Multiple sclerosis is an inflammatory disease of the central nervous system that consists of the brain and spinal cord. Also called "white matter" tissue disease. The white matter is composed of nerve fibers that are involved in the transmission of communication signals inside the central nervous system and between the nerves that supply the central nervous system and the rest of the body
Multiple sclerosis can take a long time to destroy the central nervous system, making it difficult to explain. People affected by this disease have patches called randomly occurring injuries, plaques, or lesions in the white matter of the central nervous system. Multiple sclerosis never affects two people in the same way, and like fingerprints, the illness at each interval is unique to him or her. The body's immune system attacks the external nerve sheath and myelin, causing lesions and sclerosis, which interfere with the transmission of signals necessary for normal functioning.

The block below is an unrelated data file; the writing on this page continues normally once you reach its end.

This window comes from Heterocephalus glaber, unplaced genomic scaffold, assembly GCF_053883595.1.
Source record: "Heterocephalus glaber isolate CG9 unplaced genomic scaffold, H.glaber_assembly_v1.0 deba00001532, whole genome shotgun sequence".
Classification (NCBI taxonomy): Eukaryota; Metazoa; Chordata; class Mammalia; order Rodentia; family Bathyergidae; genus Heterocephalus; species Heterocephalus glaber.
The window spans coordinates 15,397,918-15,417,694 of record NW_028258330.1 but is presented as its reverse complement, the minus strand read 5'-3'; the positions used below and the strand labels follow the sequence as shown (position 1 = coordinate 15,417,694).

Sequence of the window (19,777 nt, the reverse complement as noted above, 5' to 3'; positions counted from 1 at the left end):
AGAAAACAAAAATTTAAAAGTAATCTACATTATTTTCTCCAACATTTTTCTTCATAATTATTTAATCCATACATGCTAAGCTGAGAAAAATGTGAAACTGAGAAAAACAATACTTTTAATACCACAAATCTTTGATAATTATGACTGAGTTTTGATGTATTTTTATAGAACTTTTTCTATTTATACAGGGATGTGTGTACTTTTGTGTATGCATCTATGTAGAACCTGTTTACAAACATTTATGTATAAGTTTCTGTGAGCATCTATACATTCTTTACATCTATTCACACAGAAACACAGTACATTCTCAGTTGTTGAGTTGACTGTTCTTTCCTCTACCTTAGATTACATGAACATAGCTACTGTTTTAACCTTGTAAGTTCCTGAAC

The most common symptoms of multiple sclerosis are tingling, characteristic nerve sensations such as a "tingling" sensation in parts of the body, numbness and paresthesias, clumsiness, weakness at release or hands, and facial disorders. is. Recent studies have shown that the biochemical composition of lesions depends on the form of the disease, causing nerve damage in one place and usually different symptoms than injuries in another. This is one of the reasons why multiple sclerosis varies greatly from pe